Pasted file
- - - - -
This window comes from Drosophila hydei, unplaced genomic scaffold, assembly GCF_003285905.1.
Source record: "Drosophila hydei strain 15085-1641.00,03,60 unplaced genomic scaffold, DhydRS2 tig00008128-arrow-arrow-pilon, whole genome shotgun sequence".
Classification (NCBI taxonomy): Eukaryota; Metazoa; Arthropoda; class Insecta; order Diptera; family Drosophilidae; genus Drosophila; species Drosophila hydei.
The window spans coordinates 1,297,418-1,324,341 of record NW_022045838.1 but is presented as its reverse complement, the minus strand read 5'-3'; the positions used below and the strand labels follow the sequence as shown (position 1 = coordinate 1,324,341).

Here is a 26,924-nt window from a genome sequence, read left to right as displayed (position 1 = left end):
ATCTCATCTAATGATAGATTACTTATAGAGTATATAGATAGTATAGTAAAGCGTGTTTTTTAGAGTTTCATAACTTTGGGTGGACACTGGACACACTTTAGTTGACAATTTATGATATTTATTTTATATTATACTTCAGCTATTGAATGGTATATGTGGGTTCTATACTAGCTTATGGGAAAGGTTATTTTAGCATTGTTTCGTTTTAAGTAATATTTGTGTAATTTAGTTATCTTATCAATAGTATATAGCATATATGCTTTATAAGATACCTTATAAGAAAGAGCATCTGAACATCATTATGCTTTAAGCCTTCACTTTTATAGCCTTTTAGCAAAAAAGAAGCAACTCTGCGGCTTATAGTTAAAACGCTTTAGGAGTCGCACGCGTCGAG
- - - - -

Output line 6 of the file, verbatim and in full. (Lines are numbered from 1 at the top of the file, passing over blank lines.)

ATCTCATCTAATGATAGATTACTTATAGAGTATATAGATAGTATAGTAAAGCGTGTTTTTTAGAGTTTCATAACTTTGGGTGGACACTGGACACACTTTAGTTGACAATTTATGATATTTATTTTATATTATACTTCAGCTATTGAATGGTATATGTGGGTTCTATACTAGCTTATGGGAAAGGTTATTTTAGCATTGTTTCGTTTTAAGTAATATTTGTGTAATTTAGTTATCTTATCAATAGTATATAGCATATATGCTTTATAAGATACCTTATAAGAAAGAGCATCTGAACATCATTATGCTTTAAGCCTTCACTTTTATAGCCTTTTAGCAAAAAAGAAGCAACTCTGCGGCTTATAGTTAAAACGCTTTAGGAGTCGCACGCGTCGAG